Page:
In character, they are markedly different, but the 70-year relationship between the Queen and Prince Philip has stood the test of time.
Their marriage which has stretched from the 1940s well into the 21st century has provided the monarchy with stability and steadfastness through the decades.
While Elizabeth is seen as passive, cautious and conventional, the prince is more adventurous, tempestuous and active.
The success of their long-lasting union has been put down to their compatibility. They have shared interests and the same dutiful royal training.
Both love horses and outdoor life. Both regard displays of emotion as something to be kept private.
Prince William once summed up their bond.
“He makes her laugh because some of the things he says and does and the way he looks at life is obviously slightly different than her, so together they’re a great couple,” William said.
The unwavering partnership between the monarch and her consort has remained intact, even when the younger generation’s marriages have fallen by the wayside.
Philip was at the Queen’s side when she acceded to the throne in 1952, and for more than 65 years has been with her as she carries out her role as sovereign, becoming the nation’s longest reigning monarch along the way.
Now in their nineties, the couple have entered a new phase in their marriage.
While she continues her duties as head of state at Buckingham Palace, Philip, 96, is enjoying his retirement, spending plenty of time at Wood Farm on the Sandringham estate, reading and painting, away from the pressures of royal engagements.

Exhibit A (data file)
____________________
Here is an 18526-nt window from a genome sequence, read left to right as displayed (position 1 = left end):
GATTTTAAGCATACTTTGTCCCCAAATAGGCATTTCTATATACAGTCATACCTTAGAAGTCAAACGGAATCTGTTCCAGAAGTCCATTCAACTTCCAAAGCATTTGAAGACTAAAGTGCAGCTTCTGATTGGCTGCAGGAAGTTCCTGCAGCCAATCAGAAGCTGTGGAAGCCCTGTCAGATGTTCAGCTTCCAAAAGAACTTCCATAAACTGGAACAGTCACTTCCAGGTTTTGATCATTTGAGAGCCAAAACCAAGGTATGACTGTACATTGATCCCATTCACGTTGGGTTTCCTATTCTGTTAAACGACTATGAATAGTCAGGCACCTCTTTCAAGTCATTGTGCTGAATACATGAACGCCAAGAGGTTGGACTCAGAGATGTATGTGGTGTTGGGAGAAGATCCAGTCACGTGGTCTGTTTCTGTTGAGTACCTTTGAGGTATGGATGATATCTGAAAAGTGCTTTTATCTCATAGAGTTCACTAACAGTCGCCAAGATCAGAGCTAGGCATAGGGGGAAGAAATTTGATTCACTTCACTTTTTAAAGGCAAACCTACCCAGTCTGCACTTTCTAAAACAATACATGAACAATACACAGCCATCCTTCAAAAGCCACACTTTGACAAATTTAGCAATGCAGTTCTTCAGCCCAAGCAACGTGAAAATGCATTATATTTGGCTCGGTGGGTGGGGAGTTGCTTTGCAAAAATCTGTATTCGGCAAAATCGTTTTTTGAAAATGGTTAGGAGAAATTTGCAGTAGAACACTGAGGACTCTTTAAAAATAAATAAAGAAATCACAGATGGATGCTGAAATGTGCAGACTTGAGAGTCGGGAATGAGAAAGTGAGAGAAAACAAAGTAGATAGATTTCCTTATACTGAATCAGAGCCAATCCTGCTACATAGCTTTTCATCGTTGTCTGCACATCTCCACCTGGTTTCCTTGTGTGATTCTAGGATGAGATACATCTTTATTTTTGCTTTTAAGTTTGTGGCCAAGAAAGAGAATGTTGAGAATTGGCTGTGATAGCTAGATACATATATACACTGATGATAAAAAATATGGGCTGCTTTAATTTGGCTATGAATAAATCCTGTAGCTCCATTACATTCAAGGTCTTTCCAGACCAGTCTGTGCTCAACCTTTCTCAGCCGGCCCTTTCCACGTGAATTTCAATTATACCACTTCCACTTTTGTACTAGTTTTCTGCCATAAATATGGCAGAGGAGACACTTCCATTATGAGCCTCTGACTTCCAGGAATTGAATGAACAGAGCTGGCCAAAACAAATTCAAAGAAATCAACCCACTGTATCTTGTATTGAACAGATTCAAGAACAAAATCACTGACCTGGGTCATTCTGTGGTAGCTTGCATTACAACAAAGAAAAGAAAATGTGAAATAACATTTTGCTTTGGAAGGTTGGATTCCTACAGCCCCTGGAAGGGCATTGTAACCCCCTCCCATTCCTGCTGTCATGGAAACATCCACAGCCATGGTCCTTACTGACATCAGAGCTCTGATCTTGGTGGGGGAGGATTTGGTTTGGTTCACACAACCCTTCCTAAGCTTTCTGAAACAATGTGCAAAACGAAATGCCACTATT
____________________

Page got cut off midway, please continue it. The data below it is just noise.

Their partnership was a traditional one and the Queen grew up in a world where it was the man who was in charge at home.
Lord Charteris, the Queen’s former private secretary, once recalled: “Prince Philip is the only man in the world who treats the Queen simply as another human being.
“He’s the only man who can. Strange as it may seem, I believe she values that.”
After her coronation, just a few years after they married, Philip watched the Queen become the most important woman in the country and discovered that his own children would not be allowed to take his name.
On their golden wedding anniversary in 1997, Philip praised her abundance of tolerance.
“I think the main lesson that we have learnt is that tolerance is the one essential ingredient of any happy marriage,” he said.
“It may not be quite so important when things are going well, but it is absolutely vital when the going gets difficult.
“You can take it from me that the Queen has the quality of tolerance in abundance,” he said.
She in turn spoke fondly of him.
“He is someone who doesn’t take easily to compliments but he has, quite simply, been my strength and stay all these years, and I, and his whole family, and this and many other countries, owe him a debt greater than he would ever claim, or we shall ever know.”